Fourteen months ago, John Bolton—then national security adviser—rolled out the Trump Africa policy. In Bolton’s view, which still guides the administration’s approach toward the region, the top priority for the U.S. in Africa is the “great power” competition. As he put it, China and Russia are “deliberately and aggressively targeting their investments in the region to gain a competitive advantage over the United States.”
Nonresident Fellow – Global Economy and Development, Africa Growth Initiative
To respond to this seemingly supercharged commercial competition for the African market, Bolton announced Prosper Africa, whose goal is “to support U.S. investment across the continent, grow Africa’s middle class, and improve the overall business climate in the region.”
The competition has intensified since Bolton’s pronouncements. Russia convened its first-ever Africa summit, which attracted 43 heads of state. For the 30th year in a row, China’s foreign minister made an Africa tour his first international trip of the year. Traditional partners are moving to not lose influence in the region. Last month, Emmanuel Macron ended the CFA Franc in a bid to reset France’s relations with West Africa. Even the United Kingdom, in the midst of Brexit, hosted 15 African heads of state for an investment summit.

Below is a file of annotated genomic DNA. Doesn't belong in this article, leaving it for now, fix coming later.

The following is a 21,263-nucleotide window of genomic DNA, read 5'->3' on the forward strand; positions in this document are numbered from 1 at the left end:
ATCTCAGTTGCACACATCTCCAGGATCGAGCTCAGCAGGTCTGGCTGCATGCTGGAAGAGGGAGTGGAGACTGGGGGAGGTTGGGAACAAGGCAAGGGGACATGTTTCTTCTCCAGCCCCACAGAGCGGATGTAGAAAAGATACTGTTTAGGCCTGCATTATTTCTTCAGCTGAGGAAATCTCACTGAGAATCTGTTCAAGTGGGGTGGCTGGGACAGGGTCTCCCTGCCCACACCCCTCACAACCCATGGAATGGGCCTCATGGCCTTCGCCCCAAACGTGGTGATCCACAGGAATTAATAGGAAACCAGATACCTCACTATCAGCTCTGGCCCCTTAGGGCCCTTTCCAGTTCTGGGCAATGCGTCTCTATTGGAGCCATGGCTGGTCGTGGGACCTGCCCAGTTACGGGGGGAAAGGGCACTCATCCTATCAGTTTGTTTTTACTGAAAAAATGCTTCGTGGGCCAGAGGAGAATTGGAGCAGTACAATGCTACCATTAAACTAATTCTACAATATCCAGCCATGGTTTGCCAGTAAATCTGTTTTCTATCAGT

If the Trump administration is not prepared to invest in Africa’s security, how can it advocate for U.S. business to compete for the continent’s commercial opportunities?
As for the United States, Prosper Africa has been slow to materialize. For the larger American business community, Prosper Africa is essentially a static web page hosted on the Commerce Department website. Senior-level engagement in Africa by the Trump administration, which is critical to advancing commercial interests, has been virtually nonexistent. The last substantive visit to Africa by a current member of the Trump cabinet was Wilbur Ross’ two-day stop in Ghana in July 2018. Last week, the administration imposed a travel ban on Nigeria (Africa’s most populous nation and largest market), Tanzania, Sudan, and Eritrea, which will only increase the perception of risk across the continent for American investors.
It is positive, however, that the new U.S. Development Finance Corporation (DFC) is open for business. The invitation by U.S. Ambassador to South Africa Lana Marks to President Cyril Ramaphosa, in his capacity as chair of the African Union, to co-host with President Trump a U.S.-Africa business summit in Washington is also welcome news. Hopefully President Ramaphosa accepts the invitation.
Still, the question remains as to whether this administration has a coherent strategy that will enable American businesses to compete effectively in Africa, let alone gain a commercial advantage.
In June 2019, at the U.S.-Africa Business Summit in Maputo, Mozambique—attended by more than 1,000 business leaders from the U.S. and Africa—USAID Administrator Mark Green laid out a compelling vision for Prosper Africa. “Deal teams” would be established in U.S. embassies to facilitate investments and market access. A fourth trade and investment hub would be placed in North Africa. U.S. personnel would facilitate transactions by providing blended finance, loan guarantees, and market intelligence to “de-risk” investments.